What do Bill Clinton, President Obama, and Tom Cruise have in common with each other that you could likely also have? They all have official proof of their Irish ancestry.
It is a sense of pride for people all over the world to be a part of the Irish diaspora or to be of Irish descent, but in the past 4 years only slightly more than 3,000 people of the estimated 70 million-plus with Irish roots worldwide have applied for a certificate to prove their treasured ancestry.
The Certificate of Irish Heritage is an official document given by the Irish Government to recognize the Irish ancestry of many around the world who are unable to apply for Irish citizenship.
However only 3,223 certificates have been given, a number that includes 298 “presentation certificates” to high profile individuals that did not apply, such as the above mentioned celebrities. Unfortunately, with relatively few certificates purchased, the program is now coming to an end.
Government officials announced that they will discontinuing the certificates as of August 24, 2015, which means those who are interested in being recognized by Ireland as officially being of Irish descent have less than a week to apply for their very own certificate.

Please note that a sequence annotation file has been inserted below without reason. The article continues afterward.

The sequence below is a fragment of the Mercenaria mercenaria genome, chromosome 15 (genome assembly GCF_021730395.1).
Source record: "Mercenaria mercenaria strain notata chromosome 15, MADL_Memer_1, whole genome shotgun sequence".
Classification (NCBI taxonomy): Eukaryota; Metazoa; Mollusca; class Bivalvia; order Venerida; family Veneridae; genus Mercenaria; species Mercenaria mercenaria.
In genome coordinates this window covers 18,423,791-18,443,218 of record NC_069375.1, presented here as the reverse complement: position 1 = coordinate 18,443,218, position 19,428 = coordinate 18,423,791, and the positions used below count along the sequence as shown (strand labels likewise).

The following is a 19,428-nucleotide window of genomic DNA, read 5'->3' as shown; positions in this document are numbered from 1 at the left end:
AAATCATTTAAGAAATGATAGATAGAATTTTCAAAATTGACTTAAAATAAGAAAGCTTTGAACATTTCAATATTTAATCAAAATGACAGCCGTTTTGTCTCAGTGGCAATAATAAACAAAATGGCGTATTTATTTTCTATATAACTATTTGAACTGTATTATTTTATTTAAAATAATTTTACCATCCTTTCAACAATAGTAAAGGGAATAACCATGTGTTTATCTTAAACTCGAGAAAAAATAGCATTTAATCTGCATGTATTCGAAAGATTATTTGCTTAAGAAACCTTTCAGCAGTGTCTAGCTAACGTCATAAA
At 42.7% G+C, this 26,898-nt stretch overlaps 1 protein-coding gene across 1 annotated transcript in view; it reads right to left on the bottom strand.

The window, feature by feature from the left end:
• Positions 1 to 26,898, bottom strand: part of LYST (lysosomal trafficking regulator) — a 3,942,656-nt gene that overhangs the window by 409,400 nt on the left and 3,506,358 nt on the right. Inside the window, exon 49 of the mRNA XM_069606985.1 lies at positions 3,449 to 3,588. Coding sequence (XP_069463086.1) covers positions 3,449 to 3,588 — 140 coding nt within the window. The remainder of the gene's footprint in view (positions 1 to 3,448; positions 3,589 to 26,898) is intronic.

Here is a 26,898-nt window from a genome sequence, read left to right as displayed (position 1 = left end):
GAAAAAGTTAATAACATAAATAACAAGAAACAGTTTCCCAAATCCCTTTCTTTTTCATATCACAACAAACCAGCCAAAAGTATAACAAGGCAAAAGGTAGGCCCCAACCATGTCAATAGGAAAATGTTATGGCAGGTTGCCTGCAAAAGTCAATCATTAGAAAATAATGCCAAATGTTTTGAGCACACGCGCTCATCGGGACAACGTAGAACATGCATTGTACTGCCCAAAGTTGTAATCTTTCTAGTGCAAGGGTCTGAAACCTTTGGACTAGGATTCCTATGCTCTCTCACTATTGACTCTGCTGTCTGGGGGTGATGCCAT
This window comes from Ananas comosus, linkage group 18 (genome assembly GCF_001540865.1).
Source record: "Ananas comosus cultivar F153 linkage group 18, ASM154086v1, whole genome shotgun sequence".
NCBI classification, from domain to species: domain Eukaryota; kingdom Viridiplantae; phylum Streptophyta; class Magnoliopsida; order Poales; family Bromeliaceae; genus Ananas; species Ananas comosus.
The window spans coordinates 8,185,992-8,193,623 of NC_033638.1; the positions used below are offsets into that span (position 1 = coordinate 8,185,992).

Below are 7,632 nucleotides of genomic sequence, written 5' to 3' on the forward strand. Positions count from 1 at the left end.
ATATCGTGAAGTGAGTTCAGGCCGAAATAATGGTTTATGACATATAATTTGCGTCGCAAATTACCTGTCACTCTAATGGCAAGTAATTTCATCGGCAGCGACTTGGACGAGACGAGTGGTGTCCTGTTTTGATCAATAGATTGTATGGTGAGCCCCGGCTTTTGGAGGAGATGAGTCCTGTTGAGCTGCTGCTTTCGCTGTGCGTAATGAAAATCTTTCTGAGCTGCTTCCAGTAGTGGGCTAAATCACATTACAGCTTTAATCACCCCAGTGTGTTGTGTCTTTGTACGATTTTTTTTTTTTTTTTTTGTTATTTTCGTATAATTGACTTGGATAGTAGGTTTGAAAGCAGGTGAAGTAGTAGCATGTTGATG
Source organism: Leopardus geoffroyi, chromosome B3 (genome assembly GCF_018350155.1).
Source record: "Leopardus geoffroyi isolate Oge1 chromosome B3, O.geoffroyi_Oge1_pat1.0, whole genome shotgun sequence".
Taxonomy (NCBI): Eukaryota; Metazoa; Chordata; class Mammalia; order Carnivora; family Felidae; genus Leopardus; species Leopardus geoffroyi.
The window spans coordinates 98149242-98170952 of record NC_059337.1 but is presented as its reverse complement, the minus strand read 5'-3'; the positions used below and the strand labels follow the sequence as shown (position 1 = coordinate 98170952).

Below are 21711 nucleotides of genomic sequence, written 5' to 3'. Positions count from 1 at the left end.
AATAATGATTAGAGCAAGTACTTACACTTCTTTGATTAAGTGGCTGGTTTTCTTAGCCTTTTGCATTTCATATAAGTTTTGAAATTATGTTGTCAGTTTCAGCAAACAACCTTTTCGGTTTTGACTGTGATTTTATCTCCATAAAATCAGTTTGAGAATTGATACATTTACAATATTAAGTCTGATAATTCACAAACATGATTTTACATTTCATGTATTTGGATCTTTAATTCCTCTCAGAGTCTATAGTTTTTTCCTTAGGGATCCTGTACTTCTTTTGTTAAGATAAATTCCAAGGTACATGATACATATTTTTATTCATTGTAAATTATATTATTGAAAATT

Certificates cost €45 (or about $50) for an unframed certificate, or €120 ($132) for a framed one. Certificates are printed on high quality vellum and include a choice of backgrounds to reflect favorite images of Ireland, including Celtic knots, the Irish landscape, and ships, designed to evoke reflection on emmigration.
According to the U.S Census in 2013, almost half of the 70 million-strong reside in the United States. Approximately 33.3 million people claimed Irish ancestry during census data collection, a number that has grown exponentially from the 5 million Irish emigrants who left Ireland for the U.S. between the 1700s and 1900s.
It’s a wonder why, with such a large global population associating with Irish identify, more people haven’t taken advantage of the program. Perhaps being Irish doesn’t boil down to just a certificate on the wall to prove authenticity for most people, who simply prefer to demonstrate their roots through their everyday living and cultural associations. Though with deeply entrenched pride, it certainly would provide a strong conversation piece and a chance to one up friends who may claim to be “more Irish” than others.
The Irish government may decide to offer a future program to support the Irish diaspora, as noted on Irish Central, though there are not currently plans to reinstate the certificate. Therefore, time is definitely running out for those interested in obtaining a Certificate of Irish Heritage.
Are you considering purchasing a certificate? Let us know if you are, or if you feel you don’t need a certificate to celebrate your heritage- we want to hear from you!